3. “I don’t think prepaying a 3% mortgage is the optimal move…..”
    Why not? Where else are you going to get a 3% after-tax return with no risk?

  4. “…no risk?”
    …Ha Ha. that’s a good one
    (Sarcasm off now)
    You think the house is a AAA asset? Really?

  5. Where else are you going to get a 3% after-tax return with no risk?
    This is the wrong question. The right question is “At a level of risk appropriate to your income, assets and age, what can you earn, after tax, and how can you reduce or defer as much tax as possible?” Paying down a 3% mortgage with after tax dollars is unlikely to be the answer for most people.

  6. “You think the house is a AAA asset? Really?”
    That is irrelevant. If you have a mortgage you have to pay that mortgage regardless.

  7. Accelerated mortgage payments are definitely the answer for people who need one of the highest guaranteed returns possible.

  8. Again: Why guaranteed? Are we talking about 68 year olds with small portfolios here? It isn’t too hard to put together a diversified portfolio yielding 5-7%, either tax free (TFSA), or tax deferred even on the capital (RRSP). Even outside those shelters, the dividends are tax advantaged. So why settle for less than one percent above inflation? Nobody ever got rich that way.
    Let’s look at another way. Why would a bank be encouraging its customers to prepay their mortgages?

  9. There are 3 problems with what you are saying.
    1- Those 5-7% returns you speak of are not even close to risk-free.
    2- That 5-7% is not an after-tax return unless you have TFSA room.
    3- It’s not so easy to choose good stocks. Maybe you’d be kind enough to share your “not too hard”-to-find picks with us?

  10. Those 5-7% returns you speak of are not even close to risk-free.
    Individually, the stocks are high quality. A portfolio of 15-20 of them mitigates risk considerably.
    That 5-7% is not an after-tax return unless you have TFSA room.
    Or RRSP room. The bank isn’t saying “Paying down your mortgage is a good idea after you’ve maxed out your registered plan contributions and paid off all higher APR debt.”
    It’s not so easy to choose good stocks. Maybe you’d be kind enough to share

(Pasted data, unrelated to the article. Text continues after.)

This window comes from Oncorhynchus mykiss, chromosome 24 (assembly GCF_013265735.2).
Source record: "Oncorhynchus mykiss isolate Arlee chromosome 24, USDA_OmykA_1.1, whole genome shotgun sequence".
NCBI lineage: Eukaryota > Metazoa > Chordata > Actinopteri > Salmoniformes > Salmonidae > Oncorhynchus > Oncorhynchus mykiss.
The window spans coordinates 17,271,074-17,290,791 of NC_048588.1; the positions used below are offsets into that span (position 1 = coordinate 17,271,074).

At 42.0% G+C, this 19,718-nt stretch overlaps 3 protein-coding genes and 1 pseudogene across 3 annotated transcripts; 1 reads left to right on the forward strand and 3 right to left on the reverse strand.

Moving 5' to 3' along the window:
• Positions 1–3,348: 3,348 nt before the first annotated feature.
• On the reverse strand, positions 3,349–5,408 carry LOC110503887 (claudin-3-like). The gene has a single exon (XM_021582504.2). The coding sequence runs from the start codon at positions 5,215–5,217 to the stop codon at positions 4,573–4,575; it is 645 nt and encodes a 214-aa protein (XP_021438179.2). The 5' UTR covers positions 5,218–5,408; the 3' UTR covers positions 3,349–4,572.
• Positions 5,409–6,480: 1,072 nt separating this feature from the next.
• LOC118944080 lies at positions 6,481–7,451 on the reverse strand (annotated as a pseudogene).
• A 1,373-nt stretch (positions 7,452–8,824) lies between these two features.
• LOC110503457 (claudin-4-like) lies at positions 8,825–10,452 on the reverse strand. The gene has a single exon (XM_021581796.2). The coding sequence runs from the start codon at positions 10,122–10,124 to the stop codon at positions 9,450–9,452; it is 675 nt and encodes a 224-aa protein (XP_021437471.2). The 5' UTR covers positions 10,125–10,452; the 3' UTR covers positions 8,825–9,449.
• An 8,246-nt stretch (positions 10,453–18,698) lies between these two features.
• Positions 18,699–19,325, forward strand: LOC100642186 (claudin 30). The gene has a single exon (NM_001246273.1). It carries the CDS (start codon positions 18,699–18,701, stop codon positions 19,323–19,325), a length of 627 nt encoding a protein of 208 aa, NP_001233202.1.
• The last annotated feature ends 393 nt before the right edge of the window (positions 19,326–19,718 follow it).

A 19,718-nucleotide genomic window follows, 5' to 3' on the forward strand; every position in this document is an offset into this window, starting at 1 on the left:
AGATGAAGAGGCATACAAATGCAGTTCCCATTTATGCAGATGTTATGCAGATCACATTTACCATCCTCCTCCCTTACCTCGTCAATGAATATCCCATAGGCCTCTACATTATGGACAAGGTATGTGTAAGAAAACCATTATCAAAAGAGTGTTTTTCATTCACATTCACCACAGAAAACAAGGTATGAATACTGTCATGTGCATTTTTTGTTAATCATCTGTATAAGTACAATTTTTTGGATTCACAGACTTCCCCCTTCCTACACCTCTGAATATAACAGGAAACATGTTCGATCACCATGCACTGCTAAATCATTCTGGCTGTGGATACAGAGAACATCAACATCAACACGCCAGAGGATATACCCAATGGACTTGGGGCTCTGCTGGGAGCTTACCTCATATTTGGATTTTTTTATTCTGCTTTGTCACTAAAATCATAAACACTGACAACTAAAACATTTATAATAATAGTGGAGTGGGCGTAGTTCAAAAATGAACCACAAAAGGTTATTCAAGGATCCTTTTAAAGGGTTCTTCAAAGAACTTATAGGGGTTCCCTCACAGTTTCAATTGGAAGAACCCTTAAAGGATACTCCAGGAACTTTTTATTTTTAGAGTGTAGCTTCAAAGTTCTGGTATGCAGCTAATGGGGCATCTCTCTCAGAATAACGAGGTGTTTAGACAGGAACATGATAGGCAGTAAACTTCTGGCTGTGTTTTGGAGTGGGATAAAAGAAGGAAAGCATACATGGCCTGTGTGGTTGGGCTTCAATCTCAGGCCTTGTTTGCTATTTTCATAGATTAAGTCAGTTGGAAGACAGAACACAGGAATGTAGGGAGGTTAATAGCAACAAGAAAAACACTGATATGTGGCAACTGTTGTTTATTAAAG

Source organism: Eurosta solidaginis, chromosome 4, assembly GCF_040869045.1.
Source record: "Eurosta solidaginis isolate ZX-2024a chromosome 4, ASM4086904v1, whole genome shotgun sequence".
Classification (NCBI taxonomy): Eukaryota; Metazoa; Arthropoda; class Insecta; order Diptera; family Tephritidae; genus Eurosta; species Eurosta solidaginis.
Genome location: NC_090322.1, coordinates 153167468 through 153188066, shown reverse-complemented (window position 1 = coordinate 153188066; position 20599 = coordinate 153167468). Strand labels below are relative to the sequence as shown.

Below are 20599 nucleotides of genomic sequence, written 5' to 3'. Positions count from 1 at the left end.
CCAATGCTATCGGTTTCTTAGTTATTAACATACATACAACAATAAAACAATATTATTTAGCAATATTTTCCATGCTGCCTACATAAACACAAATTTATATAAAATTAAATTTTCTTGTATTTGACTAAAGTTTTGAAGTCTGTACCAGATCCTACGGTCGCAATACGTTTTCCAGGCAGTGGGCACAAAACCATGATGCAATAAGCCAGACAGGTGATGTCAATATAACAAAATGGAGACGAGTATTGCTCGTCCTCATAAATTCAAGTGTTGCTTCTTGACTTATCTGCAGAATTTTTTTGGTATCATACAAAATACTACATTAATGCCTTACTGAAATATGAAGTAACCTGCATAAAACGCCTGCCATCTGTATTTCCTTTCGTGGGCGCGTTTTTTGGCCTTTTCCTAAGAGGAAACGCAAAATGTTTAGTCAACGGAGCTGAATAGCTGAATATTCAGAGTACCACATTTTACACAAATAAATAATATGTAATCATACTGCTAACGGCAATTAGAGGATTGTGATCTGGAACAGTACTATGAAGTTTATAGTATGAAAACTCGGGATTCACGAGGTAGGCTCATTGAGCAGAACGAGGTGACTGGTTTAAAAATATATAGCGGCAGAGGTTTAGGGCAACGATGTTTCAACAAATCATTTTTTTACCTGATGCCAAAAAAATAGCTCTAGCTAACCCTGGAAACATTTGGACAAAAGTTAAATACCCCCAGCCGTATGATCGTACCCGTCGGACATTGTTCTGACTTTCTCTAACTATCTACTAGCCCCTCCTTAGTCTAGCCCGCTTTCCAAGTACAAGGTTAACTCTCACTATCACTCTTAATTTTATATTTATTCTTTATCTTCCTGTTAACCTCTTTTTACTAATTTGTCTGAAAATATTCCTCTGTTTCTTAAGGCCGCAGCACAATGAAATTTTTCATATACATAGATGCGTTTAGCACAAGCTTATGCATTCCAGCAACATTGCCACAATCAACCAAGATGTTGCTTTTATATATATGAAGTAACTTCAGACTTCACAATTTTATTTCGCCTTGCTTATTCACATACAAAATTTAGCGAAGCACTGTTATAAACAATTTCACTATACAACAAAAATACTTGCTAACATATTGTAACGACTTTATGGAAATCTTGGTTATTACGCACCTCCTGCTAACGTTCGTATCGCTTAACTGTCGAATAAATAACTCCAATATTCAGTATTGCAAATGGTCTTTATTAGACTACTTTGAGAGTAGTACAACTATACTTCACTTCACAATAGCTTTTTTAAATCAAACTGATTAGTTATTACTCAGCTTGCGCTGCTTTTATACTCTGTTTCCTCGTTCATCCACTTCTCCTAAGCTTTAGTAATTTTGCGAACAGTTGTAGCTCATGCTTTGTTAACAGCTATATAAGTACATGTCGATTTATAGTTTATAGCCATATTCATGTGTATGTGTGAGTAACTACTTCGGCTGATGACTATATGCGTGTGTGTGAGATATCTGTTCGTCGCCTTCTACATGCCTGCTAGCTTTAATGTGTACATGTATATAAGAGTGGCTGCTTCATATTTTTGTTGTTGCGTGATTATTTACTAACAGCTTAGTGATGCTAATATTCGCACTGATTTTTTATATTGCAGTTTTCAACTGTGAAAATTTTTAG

Nope, but the Globe and Mail has a stock screener so you can look at just stocks with a healthy dividend. Picking stocks and beating the market is not too easy, because in a good year the market can go up 20-30%, but that’s not the kind of portfolio we’re talking about here, just one that pays nice dividends.
    I’ll freely admit that a 3% after tax yield is a good yield right now for a risk free strategy, but I’d question that a risk free strategy is appropriate for somebody young enough to give a mortgage in the first place. The central banks and inflation ensure that a risk free strategy is reward free as well, and don’t these homeowners need diversification?

  11. Great scenario analysis. Seems like a bit of a dud product to me. Maybe they will confuse some consumers and get some volume.

  12. If you have a guaranteed liability, the first best use of your saving dollar is to pay down that liability. Efficient markets hypothesis holds that all risk adjusted returns are equivalent: your 5% return with dividend stocks are, after adjusting for volatility, the same as a guaranteed 1% on a 3-year t-bill.
    Paying the mortgage is one better, because you earn 3% on that money, tax free.
    Answer me this: do you think that a 30 year old should be buying stocks on margin? If you have a mortgage and an equity portfolio, then that is exactly what you are doing. It’s probably more risk than people think that they are taking on. It’s nuts.

  13. If you have a guaranteed liability, the first best use of your saving dollar is to pay down that liability.
    Surely this depends on the interest rate of the liability and what else you can invest in.
    do you think that a 30 year old should be buying stocks on margin?
    Abso-freakin-lutely! Money has never been so cheap, and likely never will be again. If the world is going to end, it doesn’t matter whether you repay, and if it doesn’t, you get great assets yielding almost double what it costs to borrow.

  14. It’s pretty scary to be relying on their numbers to buy mortgage leads but then again, that’s how they do their business for the longest time now. The only assurance one can get out of this is if there are any security measures tied up to some loan packages that they offer.